The availability of engines is what is holding up the development of new planes and also the production of An-124s, but I suspect it makes more sense to just reengine existing An-124s than to build new models, while new aircraft types like Il-106 and Slon will be built eventually anyway... new build An-124s are not a long term solution... the facilities that want to make An-124s would be better used to start making Il-106s and Slons for testing and fault finding full scale prototypes.

    The An-124 is not an old plane. It started operation in 1986, practically almost the same as the airbus A320 airliner.

    You are right about eventually the il106 and the slon will be produced. The problem is that this eventually means at least 5 to 8 years.

    Furthermore, concerning the current situation of Russia with the west, a Ilyushin aircraft will face the same restriction as a Russian produced An-124.

    The problem with that aircraft was that the recognised certifying authority was the Kiev based Antonov firm, even if the aircraft was a soviet one, and not a ukrainian one, and that Aviastar in Ulyanovsk plant had the same knowledge as the plant in Kiev.

    Soon Zaporozhye Alexandrovsk will not be anymore in Ukrainian control. If the factories are all destroyed then the issue of the production of the old D18T engine (a decent stopgap while they wait for the new russian generation engines) can be easily solved.

    Furthermore the inheritance and intellectual property of Antonov and motor sich (together with zorya and with most Soviet firms based in Ukraine) can be transferred back to Russia once they sign the capitulation of Kiev.

    Eventually the west will not have choice but to recognise it (as they will also have to recognise Crimea as russian and the Donbass as either russian or part of the new novorossian state).

    And if the west will not recognise Antonov aircrafts build and operated in Russia, Russia can in 5 years forbid operation of Boeing and Airbus airplanes over its airspace (and possibly even over the whole CIS airspace).
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    Post  GarryB Mon Jul 11, 2022 8:58 am

    Second, they have made really serious modifications to it, several of them. In both Ukraine and Russia. The latest one includes new wings and an electric engine.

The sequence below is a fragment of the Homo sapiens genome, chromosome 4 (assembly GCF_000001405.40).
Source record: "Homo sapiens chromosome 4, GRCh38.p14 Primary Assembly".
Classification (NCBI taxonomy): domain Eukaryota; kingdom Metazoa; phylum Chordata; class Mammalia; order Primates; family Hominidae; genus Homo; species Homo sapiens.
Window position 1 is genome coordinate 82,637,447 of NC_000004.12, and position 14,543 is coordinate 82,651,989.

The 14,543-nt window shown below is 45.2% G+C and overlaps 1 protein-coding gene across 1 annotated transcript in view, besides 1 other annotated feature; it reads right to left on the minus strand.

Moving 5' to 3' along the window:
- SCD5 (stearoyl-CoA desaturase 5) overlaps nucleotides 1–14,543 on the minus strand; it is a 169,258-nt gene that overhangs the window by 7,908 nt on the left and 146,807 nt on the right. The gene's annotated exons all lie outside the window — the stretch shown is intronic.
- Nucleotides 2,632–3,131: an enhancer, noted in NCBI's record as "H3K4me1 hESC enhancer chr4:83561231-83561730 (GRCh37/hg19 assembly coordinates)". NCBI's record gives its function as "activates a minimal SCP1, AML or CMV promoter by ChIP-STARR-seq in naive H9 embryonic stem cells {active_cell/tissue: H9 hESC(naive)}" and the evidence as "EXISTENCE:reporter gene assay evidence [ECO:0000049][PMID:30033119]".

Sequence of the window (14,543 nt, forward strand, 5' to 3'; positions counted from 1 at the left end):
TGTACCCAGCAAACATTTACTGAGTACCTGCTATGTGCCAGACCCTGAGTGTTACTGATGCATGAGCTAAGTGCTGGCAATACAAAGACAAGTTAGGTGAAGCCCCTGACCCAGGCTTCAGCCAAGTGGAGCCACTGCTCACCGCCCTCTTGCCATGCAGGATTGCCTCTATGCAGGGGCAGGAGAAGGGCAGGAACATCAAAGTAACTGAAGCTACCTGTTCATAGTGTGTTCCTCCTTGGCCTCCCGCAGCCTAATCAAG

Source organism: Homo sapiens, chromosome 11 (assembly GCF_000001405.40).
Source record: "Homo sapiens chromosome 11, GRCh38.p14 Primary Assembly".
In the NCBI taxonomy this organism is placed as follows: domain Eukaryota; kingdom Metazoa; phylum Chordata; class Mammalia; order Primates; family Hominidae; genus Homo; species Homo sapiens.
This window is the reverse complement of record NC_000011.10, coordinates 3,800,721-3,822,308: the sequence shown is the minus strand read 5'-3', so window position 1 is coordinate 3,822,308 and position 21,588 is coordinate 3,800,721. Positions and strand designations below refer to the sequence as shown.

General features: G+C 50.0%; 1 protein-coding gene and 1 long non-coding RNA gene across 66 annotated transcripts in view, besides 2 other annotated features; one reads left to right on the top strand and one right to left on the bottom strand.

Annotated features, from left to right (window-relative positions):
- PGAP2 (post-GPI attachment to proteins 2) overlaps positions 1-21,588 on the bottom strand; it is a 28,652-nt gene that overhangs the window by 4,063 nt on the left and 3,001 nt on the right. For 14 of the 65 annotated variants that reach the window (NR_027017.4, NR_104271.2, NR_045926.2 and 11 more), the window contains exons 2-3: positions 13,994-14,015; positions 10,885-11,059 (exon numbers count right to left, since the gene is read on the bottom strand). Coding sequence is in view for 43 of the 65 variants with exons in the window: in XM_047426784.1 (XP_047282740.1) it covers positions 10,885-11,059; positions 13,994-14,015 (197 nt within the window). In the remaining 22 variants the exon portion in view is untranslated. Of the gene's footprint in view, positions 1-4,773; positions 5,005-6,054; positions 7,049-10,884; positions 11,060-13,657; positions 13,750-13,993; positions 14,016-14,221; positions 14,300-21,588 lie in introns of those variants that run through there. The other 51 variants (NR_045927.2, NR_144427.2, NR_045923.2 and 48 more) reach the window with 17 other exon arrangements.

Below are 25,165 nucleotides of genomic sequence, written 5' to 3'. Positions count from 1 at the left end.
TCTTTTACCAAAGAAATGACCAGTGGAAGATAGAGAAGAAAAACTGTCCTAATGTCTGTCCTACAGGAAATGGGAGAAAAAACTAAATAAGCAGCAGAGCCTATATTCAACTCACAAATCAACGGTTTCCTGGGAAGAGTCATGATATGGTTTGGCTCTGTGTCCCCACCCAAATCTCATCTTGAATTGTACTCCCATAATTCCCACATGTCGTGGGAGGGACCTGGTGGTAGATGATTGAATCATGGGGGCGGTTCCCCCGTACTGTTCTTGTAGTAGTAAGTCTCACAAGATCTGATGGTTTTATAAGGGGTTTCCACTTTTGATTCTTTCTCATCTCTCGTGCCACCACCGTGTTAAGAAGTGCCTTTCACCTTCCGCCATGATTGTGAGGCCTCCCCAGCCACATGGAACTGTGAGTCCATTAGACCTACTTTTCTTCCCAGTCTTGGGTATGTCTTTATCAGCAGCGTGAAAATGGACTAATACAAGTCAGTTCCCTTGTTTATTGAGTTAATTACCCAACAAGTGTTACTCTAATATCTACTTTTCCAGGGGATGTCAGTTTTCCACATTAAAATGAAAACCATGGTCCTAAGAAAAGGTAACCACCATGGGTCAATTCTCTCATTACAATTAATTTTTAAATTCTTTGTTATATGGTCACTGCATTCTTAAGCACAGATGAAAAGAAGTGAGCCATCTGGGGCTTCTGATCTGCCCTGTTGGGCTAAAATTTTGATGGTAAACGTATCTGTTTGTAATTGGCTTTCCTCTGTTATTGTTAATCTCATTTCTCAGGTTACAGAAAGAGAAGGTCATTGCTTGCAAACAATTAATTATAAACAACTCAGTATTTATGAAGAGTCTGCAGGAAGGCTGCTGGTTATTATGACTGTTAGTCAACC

Over the years there were several planes that were supposed to finally replace the old An-2 but none of them actually displaced the aircraft because they weren't as easy to repair or they were too expensive or they didn't offer the same short field operational capacity.

    Various suggestions from just replacing the old engine with a new model An-3 through to all sorts of actual new designs all failed for one reason or another... the most recent model was an An-2 made of composites and with much better performance but was too expensive to realistically do the job and likely would not be as simple and easy to keep running.

    Until they get batteries that can cope with the cold electric is not going to work either.

    The new LMS-901 and the other bigger plane look viable, but An-2s are going to remain in use in backwaters till they crash or can't get parts any more.

    The Military however needs replacement aircraft and the two put forward.. LMS-901 and heavier twin engined type, are probably mostly held back by lack of suitable domestic engine in that power range.

    The VK-800 should fill that gap.

    and producing An-124 may not be a long lived initiative, specially because it could not be used to serve the international market.

    The smaller lighter An-22 was a very useful aircraft with a useful payload capacity and good flight range... I would think an 80-100 ton payload aircraft would also be very useful too while being cheaper to operate than the much bigger Antonov.

    I would think getting the factories wanting to make An-124s adapted to making Il-106s would make rather more sense.

    If they start with the Slon, PAK-VTA and new Il-76 the need to bridge a gap with the An-124 may not justify a lot of new airframes.

    If the PAK VTA is the Il-106 then I would think production of the Slon and the Il-106 would actually make the An-124 a bit redundant with no new airframes being required.... the Il-106 would be cheaper for lighter loads and shorter distances, while the Slon would allow the same payloads over greater distances or heavier loads over similar distances.

    The engines used are not particularly fuel efficient nor amazingly reliable.

    You are right about eventually the il106 and the slon will be produced. The problem is that this eventually means at least 5 to 8 years.

    What is holding them back is their engine... the PD-35, but that same engine would be used on an upgrade for the An-124 while a new PD-24/25 optimised to replace the older engines likely would not be used on anything else and while they would improve reliability and fuel efficiency there are no plans to use them on anything else which makes them a bit wasteful...

    PD-35s on the other had will be used on SLON and Il-106 (4 and 2 engines respectively) as well as on the Il-96 upgrade (2 engines), which makes a lot more sense moving forward.

    Furthermore, concerning the current situation of Russia with the west, a Ilyushin aircraft will face the same restriction as a Russian produced An-124.

    The Il-106 and Slon will be Russian designs with Russian parts and engines... they are the solution to problems getting western parts.

    Soon Zaporozhye Alexandrovsk will not be anymore in Ukrainian control. If the factories are all destroyed then the issue of the production of the old D18T engine (a decent stopgap while they wait for the new russian generation engines) can be easily solved.